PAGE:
Americans do not consider the leading contenders for the Democrat presidential nomination to be very religious, reveals a new survey from the Pew Research Center.
Asked how they view the religiosity of four of the top contenders — Joe Biden, Pete Buttigieg, Bernie Sanders, and Elizabeth Warren — fewer than ten percent said they see any of these as “very religious,” Pew found.
Just three percent said that Elizabeth Warren is very religious, while four percent said the same of Bernie Sanders and Pete Buttigieg (despite the latter’s frequent Bible quoting). The largest portion (nine percent) of Americans view Joe Biden as very religious.
In the case of Bernie Sanders, the current front-runner for the nomination, a significant majority of Americans (60 percent) believe he is “not too” or “not at all” religious.
This most recent Pew report underscores the Democrats’ continuing “God problem,” a phenomenon that seems to be growing more acute with the years.
Last fall, Pew revealed that more than twice as many Americans view the Democrat Party as “unfriendly” toward religion than the Republican Party, while fewer than one in five U.S. adults said the Democrats are “friendly” toward religion.
Pew found that nearly a third (31 percent) of all U.S. adults believe that the Democrat Party is actually unfriendly to religion, while only 13 percent said the same of the Republican Party. On the other hand, 54 percent of Americans said that the Republican Party is friendly to religion, while only 19 percent said the same of the Democrats.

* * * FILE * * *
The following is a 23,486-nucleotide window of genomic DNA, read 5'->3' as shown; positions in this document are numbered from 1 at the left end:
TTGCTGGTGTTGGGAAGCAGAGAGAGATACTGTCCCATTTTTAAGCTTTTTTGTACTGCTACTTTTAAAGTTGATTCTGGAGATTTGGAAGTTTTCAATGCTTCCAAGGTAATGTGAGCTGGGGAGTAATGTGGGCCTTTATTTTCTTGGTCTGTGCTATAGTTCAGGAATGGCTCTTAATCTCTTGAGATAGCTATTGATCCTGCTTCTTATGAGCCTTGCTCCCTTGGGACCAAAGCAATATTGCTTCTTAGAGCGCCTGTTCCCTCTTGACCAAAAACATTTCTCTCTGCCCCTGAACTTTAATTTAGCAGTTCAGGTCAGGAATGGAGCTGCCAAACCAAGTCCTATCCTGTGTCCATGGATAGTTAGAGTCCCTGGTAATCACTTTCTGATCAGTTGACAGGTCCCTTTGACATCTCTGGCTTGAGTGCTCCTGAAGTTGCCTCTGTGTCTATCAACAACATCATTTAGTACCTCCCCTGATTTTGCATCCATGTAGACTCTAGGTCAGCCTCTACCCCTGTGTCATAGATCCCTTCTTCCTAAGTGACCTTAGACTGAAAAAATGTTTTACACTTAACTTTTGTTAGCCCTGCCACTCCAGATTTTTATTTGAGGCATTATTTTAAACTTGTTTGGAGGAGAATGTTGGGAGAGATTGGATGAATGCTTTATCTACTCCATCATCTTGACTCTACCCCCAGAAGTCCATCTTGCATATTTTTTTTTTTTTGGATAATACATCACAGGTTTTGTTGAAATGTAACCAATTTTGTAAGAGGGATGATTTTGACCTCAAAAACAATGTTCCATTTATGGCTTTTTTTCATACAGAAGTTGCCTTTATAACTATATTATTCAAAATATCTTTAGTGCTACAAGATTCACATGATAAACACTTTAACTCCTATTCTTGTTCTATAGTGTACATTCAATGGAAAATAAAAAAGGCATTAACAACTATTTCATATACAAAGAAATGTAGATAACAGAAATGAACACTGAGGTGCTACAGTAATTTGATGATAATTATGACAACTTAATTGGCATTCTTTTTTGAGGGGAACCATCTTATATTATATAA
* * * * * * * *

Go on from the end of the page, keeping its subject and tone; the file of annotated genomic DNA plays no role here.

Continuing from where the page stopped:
In a similar vein, Catholic League president Bill Donohue noted last October that the Democrat debate has grown openly hostile toward people of faith, which reveals itself in the candidates’ severity in dealing with religious freedom issues.
It is clear that “none of the Democratic candidates wants to be tagged as religion-friendly,” he declared.
The Democrats’ growing antipathy toward religion is most evident in their attacks on “traditional religious exemptions in law,” Donohue observed, which have existed since the nation’s founding and up until recently were “considered uncontroversial.”
“All of the candidates incline against religious exemptions — some more than others — making them the least religion-friendly candidates for president in American history,” he stated.
Conservatives and think-tanks are not the only ones concerned with the Democrats’ renunciation of religion.
Last year, Professor Peter Beinart of the City University of New York, a liberal political commentator, noted with concern that white Democrats are invoking God far less than their predecessors and tend to refer to religious faith negatively rather than positively.
Unlike past Democrat candidates like Bill Clinton, Al Gore, John Kerry, Barack Obama, and even Hillary Clinton — who all invoked God in their presidential announcement speeches — the leading Democrat presidential candidates for 2020 avoided any mention of God except to warn Americans how religion can be used to divide people, Beinart noted in an essay in the Atlantic last March.
Democrats’ reluctance to mention God reflects a new demographic reality in the party, Beinart suggested. Since more and more white Democrats claim no religious affiliation, God talk is no longer met with approval.
In his analysis of the 2016 election results, the former director of Barack Obama’s faith-outreach efforts, Michael Wear, said that the Democrats have become tone-deaf toward religion, which explained why people of faith voted overwhelmingly for Donald Trump.
Wear argued that the Democrats’ alienation of believers was tied to the party’s close partnership with the abortion industry.
“Reaching out to evangelicals doesn’t mean you have to become pro-life,” Wear said. “It just means you have to not be so in love with how pro-choice you are, and so opposed to how pro-life we are.”
“The Democratic Party used to welcome people who didn’t support abortion into the party. We are now so far from that, it’s insane,” he added.